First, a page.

For biographical details on Sir Mark Cubbon, see Wikipedia link.
Cubbon died on 23 April 1861. A plan to commemorate him was certainly well under way by the following August, when a meeting was held in the High School at Bangalore to decide on the fittest manner of perpetuating his memory. It was known that Cubbon had been averse to the idea of a statue being raised to him, and it was no doubt in obedience to his own wishes that proposals were put forward for more practical types of memorial: a hospital, within which there would be a bust, and a fountain with a statue of Cubbon on top of it. The objection raised to the fountain was that Indians of different castes would not use it. A Major Taylor pointed out that of the 24,000 rupees contributed to the fund, 21,000 were intended specifically for a statue, and a letter was read out from the Maharajah, who had been a major contributor, which stated that the "amount subscribed by me is intended for a statue and a statue alone". The Maharajah also stated that he was desirous of presenting a duplicate copy of the statue to the city of Mysore "in order that both the leading places in my dominions may possess a statue of the great man". Referring to an earlier equestrian statue by Sir Francis Chantrey, Major Taylor told the meeting that "the wish of the natives themselves is to perpetuate Mark Cubbon in Mysore in the same way as Sir Thomas Munro has been perpetuated in Madras". This was perhaps significant, insofar as it would have dictated to the sculptor a standing pose for the horse, as was Chantrey's wont. Major Taylor summed up. "it appears to me that the fittest manner to perpetuate the memory of our great man is by a statue, (Hear) not an insignificantt, second rate common place statue, but a noble work of art, by one of the greatest sculptors of the age (Hear, Hear, Hear)". The meeting was concluded with the resolution "that the joint committee of the memorial be empowered to order the statue from the sculptor they may select, the description of the statue to depend upon the amount of funds available for the memorial". (From a printed account of the meeting held in Bangalore, 16 August 1862, a copy of which is held in the Manx National Heritage Library, Douglas, Isle of Man)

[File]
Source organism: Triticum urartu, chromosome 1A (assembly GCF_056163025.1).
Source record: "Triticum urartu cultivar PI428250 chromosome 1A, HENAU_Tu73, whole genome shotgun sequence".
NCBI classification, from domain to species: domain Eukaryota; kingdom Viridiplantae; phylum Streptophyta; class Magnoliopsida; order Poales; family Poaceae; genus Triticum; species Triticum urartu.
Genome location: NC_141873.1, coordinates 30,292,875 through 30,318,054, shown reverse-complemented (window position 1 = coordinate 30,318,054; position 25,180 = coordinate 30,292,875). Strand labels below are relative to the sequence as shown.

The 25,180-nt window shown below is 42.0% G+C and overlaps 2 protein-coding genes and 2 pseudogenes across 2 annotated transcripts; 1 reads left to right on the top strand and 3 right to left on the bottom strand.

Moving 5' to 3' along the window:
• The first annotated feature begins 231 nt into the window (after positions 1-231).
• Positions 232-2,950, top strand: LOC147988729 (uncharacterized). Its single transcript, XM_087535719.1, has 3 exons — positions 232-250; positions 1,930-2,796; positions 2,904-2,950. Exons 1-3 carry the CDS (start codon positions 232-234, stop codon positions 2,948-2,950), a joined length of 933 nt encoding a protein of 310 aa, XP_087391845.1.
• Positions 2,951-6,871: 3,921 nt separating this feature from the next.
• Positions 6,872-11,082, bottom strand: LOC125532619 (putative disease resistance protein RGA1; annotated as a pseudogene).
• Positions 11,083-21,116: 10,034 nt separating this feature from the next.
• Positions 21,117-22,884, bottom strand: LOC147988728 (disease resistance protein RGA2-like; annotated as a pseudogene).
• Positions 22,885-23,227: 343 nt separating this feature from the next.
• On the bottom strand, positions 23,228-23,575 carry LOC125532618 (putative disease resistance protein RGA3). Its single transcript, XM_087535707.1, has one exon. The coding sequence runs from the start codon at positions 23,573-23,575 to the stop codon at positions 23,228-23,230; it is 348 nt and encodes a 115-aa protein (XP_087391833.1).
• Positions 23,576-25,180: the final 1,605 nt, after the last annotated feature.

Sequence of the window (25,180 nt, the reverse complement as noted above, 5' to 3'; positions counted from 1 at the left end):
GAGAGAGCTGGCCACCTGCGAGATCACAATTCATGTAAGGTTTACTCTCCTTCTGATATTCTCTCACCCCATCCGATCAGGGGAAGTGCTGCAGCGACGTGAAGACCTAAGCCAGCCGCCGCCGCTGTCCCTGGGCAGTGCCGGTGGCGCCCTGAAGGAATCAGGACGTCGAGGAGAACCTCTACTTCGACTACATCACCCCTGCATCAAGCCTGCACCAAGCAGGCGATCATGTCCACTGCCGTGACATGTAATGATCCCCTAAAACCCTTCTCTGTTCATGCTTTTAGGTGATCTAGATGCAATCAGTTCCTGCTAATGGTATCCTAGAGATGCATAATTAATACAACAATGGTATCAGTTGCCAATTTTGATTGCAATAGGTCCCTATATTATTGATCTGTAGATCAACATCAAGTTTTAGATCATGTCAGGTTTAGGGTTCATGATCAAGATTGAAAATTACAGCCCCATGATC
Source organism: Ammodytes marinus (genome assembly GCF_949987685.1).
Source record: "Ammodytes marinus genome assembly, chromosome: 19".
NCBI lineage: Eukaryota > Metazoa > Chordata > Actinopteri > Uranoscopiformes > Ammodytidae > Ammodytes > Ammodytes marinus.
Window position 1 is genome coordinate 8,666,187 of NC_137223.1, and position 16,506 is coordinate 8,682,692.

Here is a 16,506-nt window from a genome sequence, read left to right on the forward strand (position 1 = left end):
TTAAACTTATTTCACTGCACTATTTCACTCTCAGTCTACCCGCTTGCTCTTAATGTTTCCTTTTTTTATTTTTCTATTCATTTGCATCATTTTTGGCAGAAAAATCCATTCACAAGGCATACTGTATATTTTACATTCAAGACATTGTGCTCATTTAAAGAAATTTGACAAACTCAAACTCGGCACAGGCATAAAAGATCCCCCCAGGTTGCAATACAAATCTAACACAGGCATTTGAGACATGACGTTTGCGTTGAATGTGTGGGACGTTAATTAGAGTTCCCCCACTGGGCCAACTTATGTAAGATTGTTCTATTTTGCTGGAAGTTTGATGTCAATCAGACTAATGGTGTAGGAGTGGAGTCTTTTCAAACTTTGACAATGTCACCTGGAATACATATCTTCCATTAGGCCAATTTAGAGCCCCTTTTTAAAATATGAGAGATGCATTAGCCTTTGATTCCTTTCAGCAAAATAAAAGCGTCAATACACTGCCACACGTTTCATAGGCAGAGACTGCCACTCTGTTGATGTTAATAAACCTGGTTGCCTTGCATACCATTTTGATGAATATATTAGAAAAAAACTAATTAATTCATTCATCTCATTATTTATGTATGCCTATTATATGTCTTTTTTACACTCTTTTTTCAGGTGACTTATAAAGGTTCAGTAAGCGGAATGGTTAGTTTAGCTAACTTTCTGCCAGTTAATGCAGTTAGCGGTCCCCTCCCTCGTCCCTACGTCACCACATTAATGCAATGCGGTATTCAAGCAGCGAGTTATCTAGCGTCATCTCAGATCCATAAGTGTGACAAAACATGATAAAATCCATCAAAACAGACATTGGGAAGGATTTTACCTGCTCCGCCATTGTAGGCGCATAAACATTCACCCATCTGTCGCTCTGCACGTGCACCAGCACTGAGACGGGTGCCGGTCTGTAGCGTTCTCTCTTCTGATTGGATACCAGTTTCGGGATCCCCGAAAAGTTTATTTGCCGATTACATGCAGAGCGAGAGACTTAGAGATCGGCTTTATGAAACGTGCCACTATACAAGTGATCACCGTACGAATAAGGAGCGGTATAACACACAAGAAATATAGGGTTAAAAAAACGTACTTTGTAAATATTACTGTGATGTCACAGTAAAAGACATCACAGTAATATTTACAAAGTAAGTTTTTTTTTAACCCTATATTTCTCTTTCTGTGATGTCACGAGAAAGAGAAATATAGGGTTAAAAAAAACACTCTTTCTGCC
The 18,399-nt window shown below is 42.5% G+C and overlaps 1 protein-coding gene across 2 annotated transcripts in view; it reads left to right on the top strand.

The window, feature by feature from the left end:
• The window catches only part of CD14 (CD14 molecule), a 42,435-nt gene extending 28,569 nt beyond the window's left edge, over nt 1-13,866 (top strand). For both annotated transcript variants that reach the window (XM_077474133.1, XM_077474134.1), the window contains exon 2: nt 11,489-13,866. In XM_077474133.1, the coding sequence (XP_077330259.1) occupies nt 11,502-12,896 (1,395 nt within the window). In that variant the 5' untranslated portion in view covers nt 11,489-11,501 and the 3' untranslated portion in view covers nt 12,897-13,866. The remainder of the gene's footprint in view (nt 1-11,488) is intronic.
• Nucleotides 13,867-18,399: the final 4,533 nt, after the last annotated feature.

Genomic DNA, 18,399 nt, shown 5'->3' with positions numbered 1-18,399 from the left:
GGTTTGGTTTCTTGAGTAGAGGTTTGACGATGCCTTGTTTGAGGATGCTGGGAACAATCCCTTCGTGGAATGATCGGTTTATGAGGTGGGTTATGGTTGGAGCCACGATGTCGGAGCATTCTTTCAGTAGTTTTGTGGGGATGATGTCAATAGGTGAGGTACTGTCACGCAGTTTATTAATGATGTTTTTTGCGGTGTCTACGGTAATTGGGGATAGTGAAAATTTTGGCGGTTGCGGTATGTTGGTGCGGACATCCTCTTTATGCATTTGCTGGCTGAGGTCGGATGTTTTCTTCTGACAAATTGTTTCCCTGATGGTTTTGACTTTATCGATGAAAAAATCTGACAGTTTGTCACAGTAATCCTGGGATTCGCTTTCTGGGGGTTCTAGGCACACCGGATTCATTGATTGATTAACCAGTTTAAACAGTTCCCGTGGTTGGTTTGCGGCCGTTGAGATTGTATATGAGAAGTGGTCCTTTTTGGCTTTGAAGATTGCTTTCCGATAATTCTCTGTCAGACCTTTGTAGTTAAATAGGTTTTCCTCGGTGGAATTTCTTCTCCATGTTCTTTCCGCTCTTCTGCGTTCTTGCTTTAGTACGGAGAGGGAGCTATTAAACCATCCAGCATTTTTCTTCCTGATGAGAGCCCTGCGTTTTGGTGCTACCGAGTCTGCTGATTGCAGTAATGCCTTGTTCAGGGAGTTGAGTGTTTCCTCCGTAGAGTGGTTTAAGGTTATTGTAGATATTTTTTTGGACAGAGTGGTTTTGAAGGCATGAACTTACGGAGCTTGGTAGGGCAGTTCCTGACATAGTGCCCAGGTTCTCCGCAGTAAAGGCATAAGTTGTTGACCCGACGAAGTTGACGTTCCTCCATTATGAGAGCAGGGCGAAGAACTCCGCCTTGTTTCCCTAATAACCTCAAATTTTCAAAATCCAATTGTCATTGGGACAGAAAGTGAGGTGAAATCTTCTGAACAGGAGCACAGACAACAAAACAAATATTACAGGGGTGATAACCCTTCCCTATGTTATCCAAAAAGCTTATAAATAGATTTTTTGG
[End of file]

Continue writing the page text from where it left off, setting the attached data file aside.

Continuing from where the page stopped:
No evidence has as yet come to light as to how the joint committee decided to give the commission to Marochetti. A contemporary, Maj. Gen. R.S. Dobbs, recounts that for his portrait of Cubbon, Marochetti used pictures of him done from the life by the talented amateur artist Major Martin. It was to this that Dobbs attributed what he considered Marochetti's success in creating a good likeness of his subject.
The statue appears to have had two unveilings. the first was on a granite pedestal in the middle of the parade ground in Bangalore. This, according to R.S. Dobbs, took place on 16 March 1866. It was unveiled again on 21 March 1868, two and a half months after Marochetti's death, in Cubbon Park, in front of the recently built grand secretariat building, known as the Attar Kacheri ('eighteen offices of departments').